County Executive Joel A. Giambra wants lawmakers to borrow $15 million for a new Erie Community College building downtown -- a project that watchdogs suggest is too rich for the county's blood.
Giambra's request, filed with the County Legislature late Wednesday, would significantly increase the amount of money the county borrows at a time when both the comptroller and control board are urging restraint. "This is an investment with huge returns," Giambra said Thursday. "I don't think we can afford not to do this, and there's no better time than now to do it."
The expansion of ECC's downtown campus is one of Giambra's pet projects and an idea that enjoys support among lawmakers.
The question is whether the county can afford it this year, given the Legislature's stated desire to cut the $59.2 million capital budget Giambra proposed.
That's nearly double the $30 million borrowing cap county lawmakers established for the rest of this decade.
"I would like to keep spending as low as possible," said Comptroller Mark Poloncarz. "I'd like to see the Legislature be judicious and avoid the type of spending sprees we've had in the past."
Even if lawmakers approve the new borrowing, it could face an uphill battle with the Erie County Fiscal Stability Authority, which has the power to reject it.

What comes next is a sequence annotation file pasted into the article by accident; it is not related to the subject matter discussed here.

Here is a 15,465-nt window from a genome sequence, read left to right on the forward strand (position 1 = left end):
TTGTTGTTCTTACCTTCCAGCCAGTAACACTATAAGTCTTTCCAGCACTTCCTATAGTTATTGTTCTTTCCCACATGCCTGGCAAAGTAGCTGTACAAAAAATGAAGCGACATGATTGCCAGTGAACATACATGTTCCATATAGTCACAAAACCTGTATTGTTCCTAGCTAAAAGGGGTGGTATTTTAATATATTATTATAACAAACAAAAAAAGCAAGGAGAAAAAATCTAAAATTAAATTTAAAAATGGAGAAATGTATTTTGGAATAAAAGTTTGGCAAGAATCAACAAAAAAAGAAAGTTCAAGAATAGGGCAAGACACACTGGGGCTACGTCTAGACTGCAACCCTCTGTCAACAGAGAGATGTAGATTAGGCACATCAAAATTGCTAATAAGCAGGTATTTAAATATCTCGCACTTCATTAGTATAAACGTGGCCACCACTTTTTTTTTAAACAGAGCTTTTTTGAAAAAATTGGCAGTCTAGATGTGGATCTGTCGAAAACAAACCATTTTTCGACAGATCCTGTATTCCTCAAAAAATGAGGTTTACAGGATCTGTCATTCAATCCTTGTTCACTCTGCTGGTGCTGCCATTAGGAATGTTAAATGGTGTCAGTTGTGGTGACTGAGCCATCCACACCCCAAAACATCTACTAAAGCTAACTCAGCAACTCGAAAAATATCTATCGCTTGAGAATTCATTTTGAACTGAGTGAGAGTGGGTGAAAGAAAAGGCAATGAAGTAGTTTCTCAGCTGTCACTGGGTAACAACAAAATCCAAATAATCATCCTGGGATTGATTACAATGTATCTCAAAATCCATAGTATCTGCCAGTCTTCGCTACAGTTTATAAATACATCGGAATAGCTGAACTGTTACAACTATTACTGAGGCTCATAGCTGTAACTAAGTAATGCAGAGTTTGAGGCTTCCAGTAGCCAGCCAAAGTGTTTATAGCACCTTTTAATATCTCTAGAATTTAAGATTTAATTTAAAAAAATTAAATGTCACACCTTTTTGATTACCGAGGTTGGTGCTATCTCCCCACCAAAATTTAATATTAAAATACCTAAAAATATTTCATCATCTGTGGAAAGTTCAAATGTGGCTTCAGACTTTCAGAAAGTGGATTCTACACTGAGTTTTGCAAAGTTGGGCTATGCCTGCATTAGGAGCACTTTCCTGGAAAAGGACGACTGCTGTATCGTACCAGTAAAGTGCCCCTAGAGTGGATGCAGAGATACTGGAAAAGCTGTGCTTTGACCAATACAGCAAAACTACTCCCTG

Like Poloncarz, the control board wants the county to adhere to its $30 million annual cap.
"I can tell you one thing -- $59.2 million is just too high," said Authority Executive Director Kenneth Vetter. "That's twice the original projection."
Actually, the total borrowing this year could be closer to $63 million because of the $4 million the Legislature set aside last year for improvements at the Buffalo Zoo.
Giambra says the county can afford that and more, and points to an analysis that suggests the county's debt load is lower than most large counties across the state.
The analysis, prepared by his budget office, estimated the per capita debt in Erie at about $459, compared with Nassau at $2,179, Westchester at $724, Rockland at $702 and Monroe at $567.
"The county has the ability to pay," Giambra said. "Our debt is going down, not up."
Legislators, especially those from Buffalo, like the notion of an expanded downtown campus but wonder if the county can afford it at this time. Legislators also want to reduce Giambra's $59 million capital budget, a plan they consider far too costly.
"I don't believe we'll go to that limit," said Legislature Chairwoman Lynn M. Marinelli, D-Town of Tonawanda. "You have to be realistic about what you can afford."
Lawmakers, however, seem poised to go beyond their self-imposed $30 million cap.
Marinelli said she encouraged Giambra to make his ECC request sooner rather than later, but stopped short of suggesting the project would move forward this year.